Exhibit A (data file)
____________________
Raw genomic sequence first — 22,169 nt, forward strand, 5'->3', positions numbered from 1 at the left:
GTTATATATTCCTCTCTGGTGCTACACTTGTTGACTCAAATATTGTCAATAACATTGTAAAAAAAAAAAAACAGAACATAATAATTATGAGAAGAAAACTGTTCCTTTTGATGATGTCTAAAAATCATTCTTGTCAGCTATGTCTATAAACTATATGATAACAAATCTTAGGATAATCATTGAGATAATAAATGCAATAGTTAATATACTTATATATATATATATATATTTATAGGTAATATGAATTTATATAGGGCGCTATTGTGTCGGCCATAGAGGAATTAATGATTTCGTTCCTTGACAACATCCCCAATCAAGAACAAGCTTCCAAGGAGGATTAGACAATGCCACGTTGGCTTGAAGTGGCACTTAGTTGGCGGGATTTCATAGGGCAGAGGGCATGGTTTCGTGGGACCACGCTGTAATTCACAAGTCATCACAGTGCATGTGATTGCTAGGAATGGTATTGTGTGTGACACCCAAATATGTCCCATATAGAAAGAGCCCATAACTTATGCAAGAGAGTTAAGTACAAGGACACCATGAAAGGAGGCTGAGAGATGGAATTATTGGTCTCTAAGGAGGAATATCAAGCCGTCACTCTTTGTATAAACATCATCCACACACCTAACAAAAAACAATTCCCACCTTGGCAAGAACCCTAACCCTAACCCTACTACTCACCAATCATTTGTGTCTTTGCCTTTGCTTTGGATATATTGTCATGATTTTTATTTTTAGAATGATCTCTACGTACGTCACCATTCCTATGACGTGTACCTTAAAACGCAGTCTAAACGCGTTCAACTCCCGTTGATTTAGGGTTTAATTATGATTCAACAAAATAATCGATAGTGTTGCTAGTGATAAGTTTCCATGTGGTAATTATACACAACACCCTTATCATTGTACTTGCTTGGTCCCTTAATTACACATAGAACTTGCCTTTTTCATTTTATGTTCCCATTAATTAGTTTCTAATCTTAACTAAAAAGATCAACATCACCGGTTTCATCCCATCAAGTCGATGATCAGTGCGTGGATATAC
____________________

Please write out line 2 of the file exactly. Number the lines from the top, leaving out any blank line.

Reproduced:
GTTATATATTCCTCTCTGGTGCTACACTTGTTGACTCAAATATTGTCAATAACATTGTAAAAAAAAAAAAACAGAACATAATAATTATGAGAAGAAAACTGTTCCTTTTGATGATGTCTAAAAATCATTCTTGTCAGCTATGTCTATAAACTATATGATAACAAATCTTAGGATAATCATTGAGATAATAAATGCAATAGTTAATATACTTATATATATATATATATATTTATAGGTAATATGAATTTATATAGGGCGCTATTGTGTCGGCCATAGAGGAATTAATGATTTCGTTCCTTGACAACATCCCCAATCAAGAACAAGCTTCCAAGGAGGATTAGACAATGCCACGTTGGCTTGAAGTGGCACTTAGTTGGCGGGATTTCATAGGGCAGAGGGCATGGTTTCGTGGGACCACGCTGTAATTCACAAGTCATCACAGTGCATGTGATTGCTAGGAATGGTATTGTGTGTGACACCCAAATATGTCCCATATAGAAAGAGCCCATAACTTATGCAAGAGAGTTAAGTACAAGGACACCATGAAAGGAGGCTGAGAGATGGAATTATTGGTCTCTAAGGAGGAATATCAAGCCGTCACTCTTTGTATAAACATCATCCACACACCTAACAAAAAACAATTCCCACCTTGGCAAGAACCCTAACCCTAACCCTACTACTCACCAATCATTTGTGTCTTTGCCTTTGCTTTGGATATATTGTCATGATTTTTATTTTTAGAATGATCTCTACGTACGTCACCATTCCTATGACGTGTACCTTAAAACGCAGTCTAAACGCGTTCAACTCCCGTTGATTTAGGGTTTAATTATGATTCAACAAAATAATCGATAGTGTTGCTAGTGATAAGTTTCCATGTGGTAATTATACACAACACCCTTATCATTGTACTTGCTTGGTCCCTTAATTACACATAGAACTTGCCTTTTTCATTTTATGTTCCCATTAATTAGTTTCTAATCTTAACTAAAAAGATCAACATCACCGGTTTCATCCCATCAAGTCGATGATCAGTGCGTGGATATAC